Two cases and 14 controls either used sequential oral contraceptives or used unknown oral contraceptives during that time when sequential oral contraceptives were marketed; these data are not included above.

Data were missing for body mass index for one case.

§

Postmenopausal use of estrogen and progestin hormonal pills or patches for ≥6 months. Data were missing for four cases and four controls.

Among the controls, genotype frequency distributions for the polymorphisms studied did not deviate to any appreciable extent from expectation predicted by the Hardy-Weinberg equilibrium (Table 4). Carrying at least one CYP1A1 m1 C allele was associated with a decreased risk of endometrial cancer (OR, 0.64; 95% CI, 0.44-0.93), as was carrying at least one CYP1A1 m2 Val allele (OR, 0.54; 95% CI, 0.30-0.99; Table 4). The homozygous variant genotype was rare for both m1 and m2 variants (present in 2% and <1% of controls, respectively). The presence of the CYP1A1 m4 allele was not associated with endometrial cancer risk (OR, 1.10; 95% CI, 0.67-1.80; Table 4), but we were unable to assess whether carriage of the homozygous variant genotype confers risk of endometrial cancer because only one case, and no controls, had that genotype. The results from the estimated CYP1A1 haplotypes were nearly identical to those obtained from examining each genotype separately. Carriage of the CYP1A1 m1 C allele was associated with a decreased risk of endometrial cancer without the presence of the m2 and m4 variant alleles, and the risk was further decreased when the m1 C and m2 Val alleles were carried in combination (Table 5).

Table 4.

CYP1A1, CYP1A2, CYP1B1, COMT, GSTM1, and GSTT1 genotypes and endometrial cancer risk

GenotypeCases (n = 371), n (%)Controls (n = 420), n (%)OR, age adjusted (95% CI)P for HWE in controls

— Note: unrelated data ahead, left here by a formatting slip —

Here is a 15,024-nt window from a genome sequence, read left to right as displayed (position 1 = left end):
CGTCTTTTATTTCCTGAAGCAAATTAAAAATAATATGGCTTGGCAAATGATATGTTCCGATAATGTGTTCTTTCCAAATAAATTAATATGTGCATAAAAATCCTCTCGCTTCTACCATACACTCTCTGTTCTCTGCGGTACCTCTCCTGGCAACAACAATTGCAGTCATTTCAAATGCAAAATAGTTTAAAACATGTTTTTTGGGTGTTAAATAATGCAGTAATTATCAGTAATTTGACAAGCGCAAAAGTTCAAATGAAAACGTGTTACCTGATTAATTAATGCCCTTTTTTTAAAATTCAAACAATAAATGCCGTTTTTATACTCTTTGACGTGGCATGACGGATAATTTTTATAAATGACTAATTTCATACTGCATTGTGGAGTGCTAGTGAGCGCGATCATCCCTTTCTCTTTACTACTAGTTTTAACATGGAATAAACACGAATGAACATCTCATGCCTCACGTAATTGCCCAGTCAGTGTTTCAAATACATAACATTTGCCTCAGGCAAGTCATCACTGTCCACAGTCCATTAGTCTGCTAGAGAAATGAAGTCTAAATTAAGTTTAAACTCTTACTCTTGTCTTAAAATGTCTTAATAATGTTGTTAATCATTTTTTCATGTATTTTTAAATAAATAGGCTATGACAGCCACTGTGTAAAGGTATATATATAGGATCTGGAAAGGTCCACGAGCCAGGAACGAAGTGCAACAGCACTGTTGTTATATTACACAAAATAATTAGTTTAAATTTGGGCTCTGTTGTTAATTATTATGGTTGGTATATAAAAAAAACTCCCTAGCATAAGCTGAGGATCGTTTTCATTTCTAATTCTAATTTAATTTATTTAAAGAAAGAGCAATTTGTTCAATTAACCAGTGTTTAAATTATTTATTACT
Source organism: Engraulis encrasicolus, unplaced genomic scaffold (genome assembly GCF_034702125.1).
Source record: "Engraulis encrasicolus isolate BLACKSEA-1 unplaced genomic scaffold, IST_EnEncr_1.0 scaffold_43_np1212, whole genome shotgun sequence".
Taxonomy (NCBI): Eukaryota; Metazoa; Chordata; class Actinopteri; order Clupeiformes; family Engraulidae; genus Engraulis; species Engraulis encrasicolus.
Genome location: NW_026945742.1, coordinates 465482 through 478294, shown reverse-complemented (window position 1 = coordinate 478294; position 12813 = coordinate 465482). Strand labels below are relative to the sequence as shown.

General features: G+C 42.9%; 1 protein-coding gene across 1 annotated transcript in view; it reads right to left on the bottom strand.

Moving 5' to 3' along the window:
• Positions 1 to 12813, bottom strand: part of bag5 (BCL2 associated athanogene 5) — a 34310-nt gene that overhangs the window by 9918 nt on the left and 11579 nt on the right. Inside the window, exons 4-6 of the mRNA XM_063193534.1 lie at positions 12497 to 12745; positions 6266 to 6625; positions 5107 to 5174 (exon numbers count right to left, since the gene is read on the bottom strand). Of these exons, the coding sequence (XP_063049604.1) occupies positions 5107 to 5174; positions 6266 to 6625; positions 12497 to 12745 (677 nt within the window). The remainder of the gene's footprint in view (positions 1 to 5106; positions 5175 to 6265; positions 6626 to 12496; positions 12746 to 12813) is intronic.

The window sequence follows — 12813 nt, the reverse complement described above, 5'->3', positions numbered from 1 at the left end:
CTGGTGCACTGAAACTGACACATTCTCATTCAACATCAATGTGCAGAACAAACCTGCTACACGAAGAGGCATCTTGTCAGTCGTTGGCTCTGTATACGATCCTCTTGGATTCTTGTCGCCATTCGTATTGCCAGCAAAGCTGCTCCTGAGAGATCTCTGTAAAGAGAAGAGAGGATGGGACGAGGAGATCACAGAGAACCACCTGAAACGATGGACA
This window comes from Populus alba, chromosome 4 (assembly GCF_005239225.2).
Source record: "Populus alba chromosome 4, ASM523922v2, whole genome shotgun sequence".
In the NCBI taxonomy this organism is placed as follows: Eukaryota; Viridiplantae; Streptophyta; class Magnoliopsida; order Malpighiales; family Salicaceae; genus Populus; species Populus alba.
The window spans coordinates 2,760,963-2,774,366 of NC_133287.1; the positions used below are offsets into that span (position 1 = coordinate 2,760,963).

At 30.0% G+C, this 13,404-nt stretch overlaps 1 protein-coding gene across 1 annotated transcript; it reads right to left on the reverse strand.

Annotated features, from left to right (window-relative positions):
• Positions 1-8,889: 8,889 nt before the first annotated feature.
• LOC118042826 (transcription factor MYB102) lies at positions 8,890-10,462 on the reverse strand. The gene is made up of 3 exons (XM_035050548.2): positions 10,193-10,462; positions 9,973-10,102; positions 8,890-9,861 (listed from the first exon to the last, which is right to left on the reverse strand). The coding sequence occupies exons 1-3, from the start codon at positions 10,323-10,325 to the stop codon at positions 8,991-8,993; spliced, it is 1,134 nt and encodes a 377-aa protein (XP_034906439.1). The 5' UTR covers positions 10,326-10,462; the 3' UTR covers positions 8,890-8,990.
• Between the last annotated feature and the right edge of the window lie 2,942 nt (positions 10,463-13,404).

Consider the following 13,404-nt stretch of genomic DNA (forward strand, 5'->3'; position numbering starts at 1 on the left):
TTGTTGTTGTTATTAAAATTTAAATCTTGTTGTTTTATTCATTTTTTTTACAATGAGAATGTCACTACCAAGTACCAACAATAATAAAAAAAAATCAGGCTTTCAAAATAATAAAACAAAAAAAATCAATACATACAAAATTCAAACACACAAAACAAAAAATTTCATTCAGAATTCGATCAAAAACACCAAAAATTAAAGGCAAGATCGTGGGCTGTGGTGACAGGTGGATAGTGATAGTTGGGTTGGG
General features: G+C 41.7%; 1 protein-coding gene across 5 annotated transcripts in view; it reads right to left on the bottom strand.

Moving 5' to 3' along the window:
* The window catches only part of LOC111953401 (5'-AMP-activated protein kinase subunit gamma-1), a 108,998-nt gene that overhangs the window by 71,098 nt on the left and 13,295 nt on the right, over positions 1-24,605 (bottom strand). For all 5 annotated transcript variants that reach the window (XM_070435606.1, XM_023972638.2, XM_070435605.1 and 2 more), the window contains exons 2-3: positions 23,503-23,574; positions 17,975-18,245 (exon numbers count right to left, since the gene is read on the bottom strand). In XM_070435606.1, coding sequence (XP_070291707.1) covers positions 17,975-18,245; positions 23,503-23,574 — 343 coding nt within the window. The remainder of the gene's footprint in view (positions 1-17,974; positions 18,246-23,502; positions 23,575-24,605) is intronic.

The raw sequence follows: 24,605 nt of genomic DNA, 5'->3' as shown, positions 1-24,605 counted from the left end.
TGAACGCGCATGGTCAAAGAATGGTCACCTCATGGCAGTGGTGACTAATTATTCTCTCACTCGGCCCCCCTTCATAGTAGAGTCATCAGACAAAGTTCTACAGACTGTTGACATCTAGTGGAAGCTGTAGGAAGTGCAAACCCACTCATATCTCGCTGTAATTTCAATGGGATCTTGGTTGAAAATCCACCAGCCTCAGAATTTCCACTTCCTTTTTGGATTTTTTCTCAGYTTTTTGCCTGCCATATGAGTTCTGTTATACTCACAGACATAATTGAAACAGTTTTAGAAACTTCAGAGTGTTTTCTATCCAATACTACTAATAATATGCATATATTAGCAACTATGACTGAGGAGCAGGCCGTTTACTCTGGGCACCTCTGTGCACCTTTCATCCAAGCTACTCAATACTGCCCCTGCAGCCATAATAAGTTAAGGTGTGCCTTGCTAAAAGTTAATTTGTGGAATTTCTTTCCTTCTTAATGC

CYP1A1 m1     
    TT 317 (85) 331 (79) 1.00 (Reference) 0.12 
    ≥1 C 54 (15) 89 (21) 0.64 (0.44-0.93)  
        TC 53 (14) 80 (19) 0.69 (0.47-1.02)  
        CC 1 (<1) 9 (2) 0.12 (0.02-0.95)  
CYP1A1 m2     
    Ile/Ile 354 (95) 386 (92) 1.00 (Reference) 0.74 
    ≥1 Val 17 (5) 34 (8) 0.54 (0.30-0.99)  
        Ile/Val 17 (5) 33 (8) —  
        Val/Val 0 (0) 1 (<1) —  
CYP1A1 m4     
    Thr/Thr 337 (91) 384 (91) 1.00 (Reference) 0.36 
    ≥1 Asn 34 (9) 36 (9) 1.10 (0.67-1.80)  
        Thr/Asn 33 (9) 36 (9) —  
        Asn/Asn 1 (<1) 0 (0) —  
CYP1A2     
    AA 197 (53) 221 (53) 1.00 (Reference) 0.63 
    ≥1 C 174 (47) 199 (47) 0.98 (0.74-1.30)  
        AC 142 (38) 170 (40) 0.93 (0.69-1.25)  
        CC 32 (9) 29 (7) 1.24 (0.72-2.12)  
CYP1B1     
    Leu/Leu 115 (31) 145 (35) 1.00 (Reference) 0.27 
    ≥1 Val 256 (69) 275 (65) 1.18 (0.87-1.59)  
        Val/Leu 170 (46) 194 (46) 1.11 (0.81-1.53)  
        Val/Val 86 (23) 81 (19) 1.34 (0.90-1.98)  
COMT     
    Val/Val 97 (26) 90 (21) 1.00 (Reference) 0.87 
    ≥1 Met 274 (73) 330 (78) 0.77 (0.55-1.07)  
        Val/Met 174 (47) 207 (49) 0.78 (0.55-1.10)  
        Met/Met 100 (27) 123 (29) 0.75 (0.51-1.11)  
GSTM1     
    Present 190 (51) 200 (48) 1.00 (Reference) NA* 
    Null 181 (49) 220 (52) 0.87 (0.65-1.15)  
GSTT1     
    Present 293 (79) 359 (85) 1.00 (Reference) NA* 
    Null 78 (21) 61 (15) 1.55 (1.07-2.24)  
GenotypeCases (n = 371), n (%)Controls (n = 420), n (%)OR, age adjusted (95% CI)P for HWE in controls
CYP1A1 m1     
    TT 317 (85) 331 (79) 1.00 (Reference) 0.12 
    ≥1 C 54 (15) 89 (21) 0.64 (0.44-0.93)  
        TC 53 (14) 80 (19) 0.69 (0.47-1.02)  
        CC 1 (<1) 9 (2) 0.12 (0.02-0.95)  
CYP1A1 m2     
    Ile/Ile 354 (95) 386 (92) 1.00 (Reference) 0.74 
    ≥1 Val 17 (5) 34 (8) 0.54 (0.30-0.99)  
        Ile/Val 17 (5) 33 (8) —  
        Val/Val 0 (0) 1 (<1) —  
CYP1A1 m4     
    Thr/Thr 337 (91) 384 (91) 1.00 (Reference) 0.36 
    ≥1 Asn 34 (9) 36 (9) 1.10 (0.67-1.80)  
        Thr/Asn 33 (9) 36 (9) —  
        Asn/Asn 1 (<1) 0 (0) —  
CYP1A2